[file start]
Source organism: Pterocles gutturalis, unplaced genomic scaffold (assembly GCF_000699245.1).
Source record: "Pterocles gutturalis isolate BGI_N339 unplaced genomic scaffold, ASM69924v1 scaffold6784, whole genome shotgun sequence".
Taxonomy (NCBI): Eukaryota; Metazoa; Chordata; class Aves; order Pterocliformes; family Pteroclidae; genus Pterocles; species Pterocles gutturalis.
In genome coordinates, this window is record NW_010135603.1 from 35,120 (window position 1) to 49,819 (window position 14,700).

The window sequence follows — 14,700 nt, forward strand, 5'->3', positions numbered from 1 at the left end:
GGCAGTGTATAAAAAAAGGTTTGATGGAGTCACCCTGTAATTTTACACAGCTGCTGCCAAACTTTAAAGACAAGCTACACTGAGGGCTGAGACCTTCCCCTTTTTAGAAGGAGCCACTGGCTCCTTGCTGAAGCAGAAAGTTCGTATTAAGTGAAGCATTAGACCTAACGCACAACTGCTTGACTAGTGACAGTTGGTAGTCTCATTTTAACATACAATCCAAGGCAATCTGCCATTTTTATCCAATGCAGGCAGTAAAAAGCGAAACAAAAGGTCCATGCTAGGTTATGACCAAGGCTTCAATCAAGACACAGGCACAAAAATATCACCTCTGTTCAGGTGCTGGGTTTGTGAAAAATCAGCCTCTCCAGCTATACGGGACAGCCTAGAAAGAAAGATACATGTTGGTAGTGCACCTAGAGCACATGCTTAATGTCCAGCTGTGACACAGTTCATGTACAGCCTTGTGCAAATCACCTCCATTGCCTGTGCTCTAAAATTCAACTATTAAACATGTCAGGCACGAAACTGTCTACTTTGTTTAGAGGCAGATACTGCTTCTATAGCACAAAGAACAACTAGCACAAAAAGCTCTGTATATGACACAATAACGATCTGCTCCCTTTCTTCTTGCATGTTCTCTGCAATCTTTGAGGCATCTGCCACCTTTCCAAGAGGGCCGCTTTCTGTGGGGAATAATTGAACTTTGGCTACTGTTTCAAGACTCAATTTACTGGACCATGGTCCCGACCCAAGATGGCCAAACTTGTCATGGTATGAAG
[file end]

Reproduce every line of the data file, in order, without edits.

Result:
Source organism: Pterocles gutturalis, unplaced genomic scaffold (assembly GCF_000699245.1).
Source record: "Pterocles gutturalis isolate BGI_N339 unplaced genomic scaffold, ASM69924v1 scaffold6784, whole genome shotgun sequence".
Taxonomy (NCBI): Eukaryota; Metazoa; Chordata; class Aves; order Pterocliformes; family Pteroclidae; genus Pterocles; species Pterocles gutturalis.
In genome coordinates, this window is record NW_010135603.1 from 35,120 (window position 1) to 49,819 (window position 14,700).

The window sequence follows — 14,700 nt, forward strand, 5'->3', positions numbered from 1 at the left end:
GGCAGTGTATAAAAAAAGGTTTGATGGAGTCACCCTGTAATTTTACACAGCTGCTGCCAAACTTTAAAGACAAGCTACACTGAGGGCTGAGACCTTCCCCTTTTTAGAAGGAGCCACTGGCTCCTTGCTGAAGCAGAAAGTTCGTATTAAGTGAAGCATTAGACCTAACGCACAACTGCTTGACTAGTGACAGTTGGTAGTCTCATTTTAACATACAATCCAAGGCAATCTGCCATTTTTATCCAATGCAGGCAGTAAAAAGCGAAACAAAAGGTCCATGCTAGGTTATGACCAAGGCTTCAATCAAGACACAGGCACAAAAATATCACCTCTGTTCAGGTGCTGGGTTTGTGAAAAATCAGCCTCTCCAGCTATACGGGACAGCCTAGAAAGAAAGATACATGTTGGTAGTGCACCTAGAGCACATGCTTAATGTCCAGCTGTGACACAGTTCATGTACAGCCTTGTGCAAATCACCTCCATTGCCTGTGCTCTAAAATTCAACTATTAAACATGTCAGGCACGAAACTGTCTACTTTGTTTAGAGGCAGATACTGCTTCTATAGCACAAAGAACAACTAGCACAAAAAGCTCTGTATATGACACAATAACGATCTGCTCCCTTTCTTCTTGCATGTTCTCTGCAATCTTTGAGGCATCTGCCACCTTTCCAAGAGGGCCGCTTTCTGTGGGGAATAATTGAACTTTGGCTACTGTTTCAAGACTCAATTTACTGGACCATGGTCCCGACCCAAGATGGCCAAACTTGTCATGGTATGAAG